FOR MOST stamp collectors, 1987 seems certain to be remembered as the year of the upside-down stamp, most notably the inverted $1 rush-lamp stamp collectors now call "the CIA invert."

That's a tribute to the anonymous CIA workers who discovered the now famous stamp in the agency's supplies and sold a nearly complete sheet of them to a New Jersey dealer for a handsome profit.

Last week collectors again were snapping up inverted stamps in Washington and at big prices. The occasion was the annual "Gems of Philately" sale held by John W. Kaufmann Inc., the H Street stamp and coin auctioneer.

What was reported to be the only known copy of a famous 1869 inverted 24-cent stamp still on its original envelope sold for $85,000, somewhat below its expected sale price of about $100,000, according to a Kaufmann official.

The stamp celebrates the Declaration of Independence and is a part of what was one of the earliest U.S. commemorative series. Another inverted stamp from that same series, a 30-cent stamp with upside down flags, sold for $25,000, and an inverted 15-cent stamp showing Columbus landing in the New World went for $8,000, according to the auction firm.

What was equally impressive to some was the sale of a single inverted Iranian stamp for $47,500. That seemed to confirm the price of $200,000 reported earlier in the year for a block of four of the stamps. The stamps were issued in 1957 and contain an inverted portrait of the late Shah of Iran.

A sheet of 100 of the stamps was mysteriously whisked out of Iran and disclosed by Coach Investments Inc. of New York. The value placed by the New York firm on some of its stamps has drawn criticism from some longtime collectors. But the sale by the Kaufman firm, which reportedly obtained the stamps from a former Iranian government official, should for the moment at least quieten some of the critics.

Collectors of maritime subjects and sports issues should be delighted with two of the Postal Service's 1988 offerings: the Connecticut statehood stamp and the 1988 Winter Olympics issue.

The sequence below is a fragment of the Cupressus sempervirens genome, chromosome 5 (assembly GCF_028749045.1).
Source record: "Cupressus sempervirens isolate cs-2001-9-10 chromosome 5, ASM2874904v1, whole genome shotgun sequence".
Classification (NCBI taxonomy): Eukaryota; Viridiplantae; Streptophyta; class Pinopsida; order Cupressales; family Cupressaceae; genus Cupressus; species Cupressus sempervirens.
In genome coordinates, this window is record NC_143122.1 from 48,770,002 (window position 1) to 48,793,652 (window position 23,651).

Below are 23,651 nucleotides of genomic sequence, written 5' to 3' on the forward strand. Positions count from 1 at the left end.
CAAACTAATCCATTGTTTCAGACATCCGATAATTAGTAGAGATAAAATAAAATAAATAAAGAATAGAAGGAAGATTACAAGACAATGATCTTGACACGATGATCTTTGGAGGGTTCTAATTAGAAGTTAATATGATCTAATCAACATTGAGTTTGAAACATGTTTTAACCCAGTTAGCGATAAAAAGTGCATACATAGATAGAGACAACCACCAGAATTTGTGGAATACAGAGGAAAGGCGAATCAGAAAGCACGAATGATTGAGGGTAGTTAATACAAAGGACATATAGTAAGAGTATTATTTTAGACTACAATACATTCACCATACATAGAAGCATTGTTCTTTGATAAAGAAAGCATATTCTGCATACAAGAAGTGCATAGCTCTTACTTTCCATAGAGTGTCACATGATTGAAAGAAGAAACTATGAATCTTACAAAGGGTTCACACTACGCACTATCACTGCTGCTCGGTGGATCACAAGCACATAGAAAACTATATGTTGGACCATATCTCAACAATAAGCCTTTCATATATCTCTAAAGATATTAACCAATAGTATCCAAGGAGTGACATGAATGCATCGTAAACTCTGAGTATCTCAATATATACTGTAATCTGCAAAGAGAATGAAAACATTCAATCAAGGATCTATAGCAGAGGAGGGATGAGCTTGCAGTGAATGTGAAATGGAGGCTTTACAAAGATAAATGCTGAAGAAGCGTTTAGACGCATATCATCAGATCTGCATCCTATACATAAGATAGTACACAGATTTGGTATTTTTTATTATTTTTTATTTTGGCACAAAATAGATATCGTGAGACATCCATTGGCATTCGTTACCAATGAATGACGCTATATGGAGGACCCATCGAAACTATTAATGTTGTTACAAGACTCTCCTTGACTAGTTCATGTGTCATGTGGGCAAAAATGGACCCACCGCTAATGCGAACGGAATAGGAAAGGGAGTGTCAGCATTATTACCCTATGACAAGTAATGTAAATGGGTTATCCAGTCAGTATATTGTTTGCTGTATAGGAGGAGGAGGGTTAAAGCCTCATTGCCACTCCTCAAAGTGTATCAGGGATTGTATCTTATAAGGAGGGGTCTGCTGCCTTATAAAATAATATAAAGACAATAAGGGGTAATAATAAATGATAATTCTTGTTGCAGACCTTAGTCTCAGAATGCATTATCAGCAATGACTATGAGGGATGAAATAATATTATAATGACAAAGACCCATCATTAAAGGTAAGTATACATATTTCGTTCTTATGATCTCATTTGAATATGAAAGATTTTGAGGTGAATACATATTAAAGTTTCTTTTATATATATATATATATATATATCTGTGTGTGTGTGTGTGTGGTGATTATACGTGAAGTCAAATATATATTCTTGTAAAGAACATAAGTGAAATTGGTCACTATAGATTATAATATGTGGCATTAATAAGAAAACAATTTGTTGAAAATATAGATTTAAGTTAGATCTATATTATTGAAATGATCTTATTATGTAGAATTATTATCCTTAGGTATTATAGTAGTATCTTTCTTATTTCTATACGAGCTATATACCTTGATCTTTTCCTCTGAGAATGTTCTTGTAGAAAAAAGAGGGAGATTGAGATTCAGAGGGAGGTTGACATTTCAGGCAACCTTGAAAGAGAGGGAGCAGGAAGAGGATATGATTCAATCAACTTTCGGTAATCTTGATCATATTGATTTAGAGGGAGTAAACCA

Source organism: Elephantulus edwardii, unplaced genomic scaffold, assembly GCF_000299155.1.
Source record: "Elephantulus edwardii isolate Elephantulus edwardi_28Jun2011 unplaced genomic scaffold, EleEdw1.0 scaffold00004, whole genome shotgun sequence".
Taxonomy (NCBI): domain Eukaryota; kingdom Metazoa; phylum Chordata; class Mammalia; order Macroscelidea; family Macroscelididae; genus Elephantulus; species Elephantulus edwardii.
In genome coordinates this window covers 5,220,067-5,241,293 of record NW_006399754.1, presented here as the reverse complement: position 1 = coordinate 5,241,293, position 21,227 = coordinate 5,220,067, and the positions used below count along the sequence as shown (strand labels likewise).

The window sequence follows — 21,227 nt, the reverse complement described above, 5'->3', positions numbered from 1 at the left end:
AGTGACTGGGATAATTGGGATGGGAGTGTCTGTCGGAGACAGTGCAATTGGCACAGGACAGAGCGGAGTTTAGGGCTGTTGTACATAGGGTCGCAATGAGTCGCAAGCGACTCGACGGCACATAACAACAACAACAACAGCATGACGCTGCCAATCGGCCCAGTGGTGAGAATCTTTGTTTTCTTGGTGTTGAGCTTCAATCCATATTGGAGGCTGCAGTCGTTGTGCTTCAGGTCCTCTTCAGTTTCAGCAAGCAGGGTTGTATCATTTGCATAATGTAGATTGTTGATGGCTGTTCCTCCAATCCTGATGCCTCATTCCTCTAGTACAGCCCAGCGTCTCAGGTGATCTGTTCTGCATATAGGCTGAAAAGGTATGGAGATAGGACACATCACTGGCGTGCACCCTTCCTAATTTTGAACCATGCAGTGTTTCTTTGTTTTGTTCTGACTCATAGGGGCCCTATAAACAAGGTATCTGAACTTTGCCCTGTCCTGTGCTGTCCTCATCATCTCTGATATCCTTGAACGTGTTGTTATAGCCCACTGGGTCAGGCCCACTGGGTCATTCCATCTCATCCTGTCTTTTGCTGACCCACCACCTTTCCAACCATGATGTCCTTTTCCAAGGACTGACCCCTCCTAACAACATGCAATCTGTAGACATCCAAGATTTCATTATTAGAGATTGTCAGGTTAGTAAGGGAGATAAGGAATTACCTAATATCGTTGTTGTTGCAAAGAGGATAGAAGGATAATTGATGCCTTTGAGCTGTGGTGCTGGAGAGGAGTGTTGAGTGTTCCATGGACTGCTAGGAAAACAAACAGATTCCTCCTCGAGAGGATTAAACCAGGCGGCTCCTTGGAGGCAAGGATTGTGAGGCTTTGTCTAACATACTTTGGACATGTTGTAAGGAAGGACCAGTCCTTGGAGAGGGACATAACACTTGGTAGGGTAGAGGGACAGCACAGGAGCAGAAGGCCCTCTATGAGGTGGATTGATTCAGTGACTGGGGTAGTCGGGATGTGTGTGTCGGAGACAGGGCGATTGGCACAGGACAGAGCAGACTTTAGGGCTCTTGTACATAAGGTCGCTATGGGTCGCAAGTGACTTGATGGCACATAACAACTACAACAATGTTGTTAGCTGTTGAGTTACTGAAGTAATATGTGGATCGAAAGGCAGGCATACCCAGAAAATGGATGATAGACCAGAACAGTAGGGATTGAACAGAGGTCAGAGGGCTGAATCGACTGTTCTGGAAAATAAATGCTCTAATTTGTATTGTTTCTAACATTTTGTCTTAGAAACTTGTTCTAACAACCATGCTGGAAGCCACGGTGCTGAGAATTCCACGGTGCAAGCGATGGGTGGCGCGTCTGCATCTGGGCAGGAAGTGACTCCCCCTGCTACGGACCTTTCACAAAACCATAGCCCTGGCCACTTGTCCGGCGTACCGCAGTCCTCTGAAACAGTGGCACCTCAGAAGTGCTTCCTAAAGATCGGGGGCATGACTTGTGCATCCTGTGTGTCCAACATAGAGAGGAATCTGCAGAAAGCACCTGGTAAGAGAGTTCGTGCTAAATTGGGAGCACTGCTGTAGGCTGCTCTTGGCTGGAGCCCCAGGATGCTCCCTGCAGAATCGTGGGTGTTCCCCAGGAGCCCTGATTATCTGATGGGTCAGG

The Olympic stamp will be issued January 10 in Anchorage, Alaska, a gesture by the Postal Service that may bolster the U.S. Olympic Committee's bid to host the 1994 games in that city. The 1988 winter games are being held in Calgary in February.

Although the Postal Service once issued Olympic stamps only for games played in the United States, it has been issuing stamps for the games since 1972 regardless of where they are being played.

The 1988 stamp, featuring an alpine skier slicing through a slalom gate, was designed by Bart Forbes of Dallas. The 22-cent commemorative is in the vertical format and carries the words "Olympics 88" on the left side of the stamp and has the five interlocking Olympic rings after the wording "22 USA."

The Connecticut stamp is one of seven the Postal Service will issue next year honoring the states that ratified the Constitution in 1787. It will debut January 9, the 200th anniversary of the date that Connecticut became the fifth state.

Designed by Christopher Calle of Ridgefield, Conn., the 22-cent vertical features a view of a 19th-century harbor, a tribute to the state's maritime heritage. The scene is taken from a view of Mystic Seaport and the Charles W. Morgan berthed there. It is the last wooden full-rigged whaling ship known to have survived from the days of sail.

First-day ceremonies for the stamp will be held in the Old State House in Hartford and will feature Gov. William A. O'Neill and postal officials.

Collectors wishing first day covers of the Connecticut stamp must have their requests postmarked by February 8. Individuals affixing their own stamps may send them to: Customer-affixed envelopes, Connecticut Stamp, Postmaster, Hartford, CT 06101-9991. The Postal Service will affix stamps to up to 50 envelopes at 22 cents each at Connecticut Stamp, Postmaster, Hartford, CT 06101-9992.

The deadline for the Olympic stamp cover is February 9. Collectors may send their envelopes with the stamp attached to: Customer-affixed envelopes, Olympics Stamp, Postmaster, Anchorage, AK 99502-9991. Those wishing the USPS to attach the stamps should send their addressed envelopes to Olympic Stamp, Postmaster, Anchorage, AK 99502-9992.

Bill McAllister is a member of The Washington Post national staff.